Four Part Series
Starting July, 10th 2016


Once again, the city of Cleveland is rising to a place among America’s most important cities. After falling from its pinnacle as a manufacturing hub during its industrialization period, Cleveland – like so many other of America’s cities – has had to reinvent itself. 

While living in the Chicagoland area during the mid-to-late 80’s, we witnessed a vibrant city in constant transition ever expanding and evolving. During my eight years living outside of Pittsburgh in the late 90’s, we experienced a city emerging into a real gem at Three Rivers, the Strip District, and downtown. Always, the pulse of the city beat strongly. 

Having just arrived in Cleveland, we are excited to see such a beautiful city growing in national significance. From my perspective, this transformation is primarily being accomplished through four pillars of renewal. First, the city is rebuilding its downtown. The Rock and Roll Hall of Fame, Progressive Field, Brown’s Stadium, Playhouse Square and Flats have transformed downtown into a tourist destination. 

Second, world – class cities have world-class hospitals, museum and centers for art. In this area, Cleveland is among the top tier, beyond regional and national importance to gaining international recognition. Third, great cities have great sports clubs. Cleveland has long held a reputation for having die-hard fans. But nothing elevates a strong sports city like a championship. (Thank you LeBron!) This come from behind, physical victory infuses Cleveland with a sense of character as a tough come-back city. 

And fourth, great cities can host national and international events. This is why Cleveland is excited to host the Republican National Convention in July. After a tormented primary season, each party will declare its leaders and lay out its platform before the nation. By political expedience, the GOP decided to hold their convention in an important swing state – perhaps under the influence of former Speaker of the House, John Boehner. The attention is a feather in the city’s cap – but a pain in the you-know-where for residents concerned about traffic, protestors, and security. 

Starting July 10, I will be preaching a four – part series on the G.O.P. in the CLE: God Over Politics in Cleveland. The series studies Christ’s teaching on the responsibilities of government. 

Jesus avoided the entrapment of political alliances. Instead, he decried moral and spiritual evil from the perspective of the kingdom of God versus the kingdoms of this world. Nevertheless, the religious powers of his day viewed Jesus as such a dangerous threat, they masterminded his crucifixion. 

One of the great mistakes by the church is to entrench itself within the machinery of party politics. In the early 1980’s I personally witnessed Rev. Jerry Falwell use the pulpit to endorse and campaign for candidates. His church became an arm of the Republican Party for the “Religious Right.” I felt that he crossed a line of objectivity. God is not the God of the Republicans, nor is He the God of the Democrats.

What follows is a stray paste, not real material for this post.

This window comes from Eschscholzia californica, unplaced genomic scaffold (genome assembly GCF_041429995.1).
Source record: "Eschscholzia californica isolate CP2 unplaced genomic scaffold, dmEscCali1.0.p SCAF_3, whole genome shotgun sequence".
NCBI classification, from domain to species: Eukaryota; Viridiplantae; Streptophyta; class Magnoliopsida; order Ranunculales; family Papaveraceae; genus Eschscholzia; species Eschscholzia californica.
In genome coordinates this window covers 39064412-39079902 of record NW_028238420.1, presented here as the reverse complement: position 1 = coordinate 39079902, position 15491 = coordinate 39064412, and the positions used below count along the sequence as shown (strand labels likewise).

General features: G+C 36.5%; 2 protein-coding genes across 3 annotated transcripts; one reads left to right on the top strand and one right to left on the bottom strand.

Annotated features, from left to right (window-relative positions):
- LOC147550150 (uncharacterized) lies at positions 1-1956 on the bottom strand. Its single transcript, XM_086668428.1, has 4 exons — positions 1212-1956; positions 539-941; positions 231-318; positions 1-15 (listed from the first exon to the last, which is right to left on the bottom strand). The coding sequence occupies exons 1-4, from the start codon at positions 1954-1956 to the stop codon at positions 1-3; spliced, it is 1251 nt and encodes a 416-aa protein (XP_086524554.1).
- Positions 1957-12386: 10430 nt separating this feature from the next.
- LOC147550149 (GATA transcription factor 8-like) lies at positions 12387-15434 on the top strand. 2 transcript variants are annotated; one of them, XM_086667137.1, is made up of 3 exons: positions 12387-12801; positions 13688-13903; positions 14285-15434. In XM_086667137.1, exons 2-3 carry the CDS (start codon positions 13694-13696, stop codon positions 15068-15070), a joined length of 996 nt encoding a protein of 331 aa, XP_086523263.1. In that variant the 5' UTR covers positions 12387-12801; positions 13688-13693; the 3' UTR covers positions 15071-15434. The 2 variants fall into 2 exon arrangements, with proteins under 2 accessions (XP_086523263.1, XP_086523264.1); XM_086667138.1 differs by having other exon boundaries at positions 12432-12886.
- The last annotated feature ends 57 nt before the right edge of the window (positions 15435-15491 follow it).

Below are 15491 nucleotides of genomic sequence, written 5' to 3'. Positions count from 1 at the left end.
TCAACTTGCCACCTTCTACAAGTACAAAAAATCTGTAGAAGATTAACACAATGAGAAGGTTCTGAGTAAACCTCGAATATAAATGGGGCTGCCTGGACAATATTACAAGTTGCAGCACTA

So what does God expect of those who rule and wield the power over people’s lives? Scripture teaches us the kingdom of men must account to God for its ability to governance (God OVER Politics). Yet, there are also four areas which those who govern must be held responsible both before God and to those whom they govern: they must protect and defend people from threats and dangers; they are to take responsibility for the young, elderly, weak, hurting and vulnerable; they are to uphold justice, and promote public good; and they must treat all with respect in honesty and hold integrity. 

While other areas of responsibilities could be included, these four tend to define the nature of government and advancement of civilization. If these pillars are strong, then the wellbeing of the society is positive. Whenever these pillars become corrupt or misplaced, the society will weaken and or fall apart. 

Good Christian people can disagree over the strategy used to address these tasks, yet there should be general agreement upon these objective. We are kingdom builders of the spiritual realm, but we have both the opportunity and responsibility to remind those who would govern of the sacred honor of their task. Instead of divisive and destructive political campaigns, we desperately need dialogue on the important issues which threaten these four societal pillars. 

As the nation’s attention is being drawn to Cleveland, we face social concerns which are greater than any single man or woman. Our two – party system will spend millions of dollars attempting to tear down one or lift another up. How much better would society be if that money was spent on helping people or solving issues? Cleveland has risen to place of national prominence. Let’s use it to redirect the focus of those who desire to govern. “For the kingdom is the LORD’S And He rules over the nations.” Psalm 22:28. 

Pastor Kregg